August 9, 2011 |
John F. Collins, 75, a landscape architect, urban planner, nurseryman, and educator, died of complications of Parkinson's disease Friday, Aug. 5, at home. Among Mr. Collins' projects were Schuylkill River Park; the renovation of the Market East corridor with wider sidewalks, bus shelters, trees, and flower boxes; the greenways of Society Hill; and pocket parks throughout Center City. He first drew plans for Schuylkill River Park in 1965. Forty years later, the 1.2-mile riverfront path was finally opened to pedestrians and bicyclists.
May 6, 2007
Philadelphia voters, City Council members have a small favor to ask this May 15: They're hoping you will agree to hand them a bigger club with which they can menace the city's next mayor. Well, don't do it. Council members propose scrapping the City Charter provision that requires them to quit Council to run for mayor or another office. Sounds innocuous enough. In fact, it's a change that even strikes some people of good faith as a reform - so much so, it has backing from the government watchdog group Committee of Seventy.
February 11, 2009 |
THE mayors are coming! For the first time ever, the Mayors' Institute on City Design will hold a national session in Philadelphia, tomorrow through Saturday. It's a big deal. In good economies and bad, civic design is critical to a city's economic development, quality of life and image. For generations, the planning and design decisions we make today will affect our identity, the form of our development projects and their relation to the rest of the city, the quality of our neighborhoods, strength of our downtown and transit network.
February 13, 2001 |
United by a vision of thriving businesses in a quaint atmosphere, efforts to revitalize Souderton and Telford seem to be in full swing. The first phase - gathering from residents and business owners their ideas for the downtown areas - should be complete by the end of this month, said Chris Lankenau, an urban planner working with the two municipalities on Montgomery County's first joint-planning experiment for boroughs. So far, it appears residents have set their sights high.
April 19, 2001 |
ROUGHLY HALF of the neighborhoods in this city are considered "distressed" or "transitional" by the mayor's blight task force. Distressed neighborhoods, in particular, suffer from obvious signs of physical decay, have depressed housing values and have higher-than-average concentrations of old building stock and public-assistance housing. Perhaps even more critically, these distressed neighborhoods - concentrated primarily in the Northeast and along the Delaware River wards as well as in parts of South and Southwest Philadelphia - are home to a disturbing demographic: They have suffered substantial population loss.
March 25, 2004
Here are a few of the things Gary Hack has done in his career: He was the urban planner behind the winning design for rebuilding ground zero in Manhattan. He also helped plan Battery Park City in lower Manhattan. The Boston mayor recently invited him to serve on an elite panel that will help decide how to remake that city in the wake of its "Big Dig" project. In his day job, he is dean of the University of Pennsylvania School of Design. Last year, he spurred the public process on the future of Penn's Landing that produced a set of citizen-crafted principles for developing Philadelphia's central waterfront.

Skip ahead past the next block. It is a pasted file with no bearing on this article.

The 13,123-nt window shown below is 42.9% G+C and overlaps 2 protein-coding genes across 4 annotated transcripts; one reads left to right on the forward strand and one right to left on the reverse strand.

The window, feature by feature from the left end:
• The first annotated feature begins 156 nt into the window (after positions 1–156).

September 15, 2005 |
The New Jersey Nets could leave the Meadowlands for Flatbush Avenue as early as 2008 under a deal the Metropolitan Transportation Authority approved yesterday to sell the team a downtown Brooklyn arena site. The nation's largest transit agency voted to take team owner Bruce Ratner's $100 million offer for the rail yard where urban planner Robert Moses turned down the Brooklyn Dodgers' push for a domed stadium, helping prompt the team's 1957 move to California. Ratner opponents blasted the decision as a political fix that brought the MTA far less than the 8.3-acre site's $214 million appraised value.
October 24, 2003 |
About 10 years ago, when the Avenue of the Arts was created, an egalitarian approach was adopted. One avenue would be south of City Hall, and one would be to the north, each with thriving arts venues. Since then, South Broad Street has flourished as the epicenter of all sorts of arts. Conversely, there is hardly any notice of the north section, and little arts thereon. Only the lonely Freedom Theater struggles there. With recent developments between City Hall and Spring Garden Street, it is odd that the other Avenue of the Arts gets no respect.
February 26, 1999 |
Sam shone. Marty misfired. And Happy handled herself well on a stage-full of men. Those impressions of Republican Sam Katz and Democrats Happy Fernandez and Marty Weinberg were among the leading reactions of a random sampling of guests at the Rethinking Philadelphia candidates forum yesterday. There was a preference among the audience for clear, straight-forward answers, and low tolerance for anything that sounded like standard campaign pabulum. "I have to say, this is the first time I've seen them together," said public affairs specialist Sharon Gallagher.
June 20, 1997 |
What to make of all the beautiful projects sketched in the Daily News? Will this new architecture enhance the Philadelphia cityscape? Who benefits? What will be the effects on Philadelphians? How much will it cost us? As a certified curmudgeon, it's my duty to ask. As an architect/planner, at first blush, should I jump for joy? But there is a down side. "Destination:Philadelphia," pumping up a "new mindset," omitted critical details. Two big negatives are implicit in "Destination:Philadelphia": Bad planning.